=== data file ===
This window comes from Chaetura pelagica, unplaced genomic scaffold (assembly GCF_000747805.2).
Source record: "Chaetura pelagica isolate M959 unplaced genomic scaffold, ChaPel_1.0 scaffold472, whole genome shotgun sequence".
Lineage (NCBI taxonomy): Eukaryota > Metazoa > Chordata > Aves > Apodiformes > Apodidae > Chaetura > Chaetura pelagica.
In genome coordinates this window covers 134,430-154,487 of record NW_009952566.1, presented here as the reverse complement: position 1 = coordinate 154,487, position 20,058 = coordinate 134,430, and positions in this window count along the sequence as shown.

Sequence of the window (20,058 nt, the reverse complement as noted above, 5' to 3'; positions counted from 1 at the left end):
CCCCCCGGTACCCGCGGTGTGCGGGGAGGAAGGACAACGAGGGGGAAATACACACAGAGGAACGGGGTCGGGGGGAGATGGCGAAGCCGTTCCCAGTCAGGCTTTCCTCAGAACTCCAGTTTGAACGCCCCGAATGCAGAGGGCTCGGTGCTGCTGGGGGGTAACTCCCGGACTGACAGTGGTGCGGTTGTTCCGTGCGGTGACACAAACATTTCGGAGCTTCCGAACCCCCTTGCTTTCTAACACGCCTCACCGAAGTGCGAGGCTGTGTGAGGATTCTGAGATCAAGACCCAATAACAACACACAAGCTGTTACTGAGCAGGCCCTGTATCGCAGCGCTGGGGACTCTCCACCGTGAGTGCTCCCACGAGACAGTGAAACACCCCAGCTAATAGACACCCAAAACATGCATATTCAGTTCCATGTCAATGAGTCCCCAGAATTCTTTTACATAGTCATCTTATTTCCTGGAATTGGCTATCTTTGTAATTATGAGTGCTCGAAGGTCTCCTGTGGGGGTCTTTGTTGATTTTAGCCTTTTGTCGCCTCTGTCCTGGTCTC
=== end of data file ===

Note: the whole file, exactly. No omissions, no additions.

This window comes from Chaetura pelagica, unplaced genomic scaffold (assembly GCF_000747805.2).
Source record: "Chaetura pelagica isolate M959 unplaced genomic scaffold, ChaPel_1.0 scaffold472, whole genome shotgun sequence".
Lineage (NCBI taxonomy): Eukaryota > Metazoa > Chordata > Aves > Apodiformes > Apodidae > Chaetura > Chaetura pelagica.
In genome coordinates this window covers 134,430-154,487 of record NW_009952566.1, presented here as the reverse complement: position 1 = coordinate 154,487, position 20,058 = coordinate 134,430, and positions in this window count along the sequence as shown.

Sequence of the window (20,058 nt, the reverse complement as noted above, 5' to 3'; positions counted from 1 at the left end):
CCCCCCGGTACCCGCGGTGTGCGGGGAGGAAGGACAACGAGGGGGAAATACACACAGAGGAACGGGGTCGGGGGGAGATGGCGAAGCCGTTCCCAGTCAGGCTTTCCTCAGAACTCCAGTTTGAACGCCCCGAATGCAGAGGGCTCGGTGCTGCTGGGGGGTAACTCCCGGACTGACAGTGGTGCGGTTGTTCCGTGCGGTGACACAAACATTTCGGAGCTTCCGAACCCCCTTGCTTTCTAACACGCCTCACCGAAGTGCGAGGCTGTGTGAGGATTCTGAGATCAAGACCCAATAACAACACACAAGCTGTTACTGAGCAGGCCCTGTATCGCAGCGCTGGGGACTCTCCACCGTGAGTGCTCCCACGAGACAGTGAAACACCCCAGCTAATAGACACCCAAAACATGCATATTCAGTTCCATGTCAATGAGTCCCCAGAATTCTTTTACATAGTCATCTTATTTCCTGGAATTGGCTATCTTTGTAATTATGAGTGCTCGAAGGTCTCCTGTGGGGGTCTTTGTTGATTTTAGCCTTTTGTCGCCTCTGTCCTGGTCTC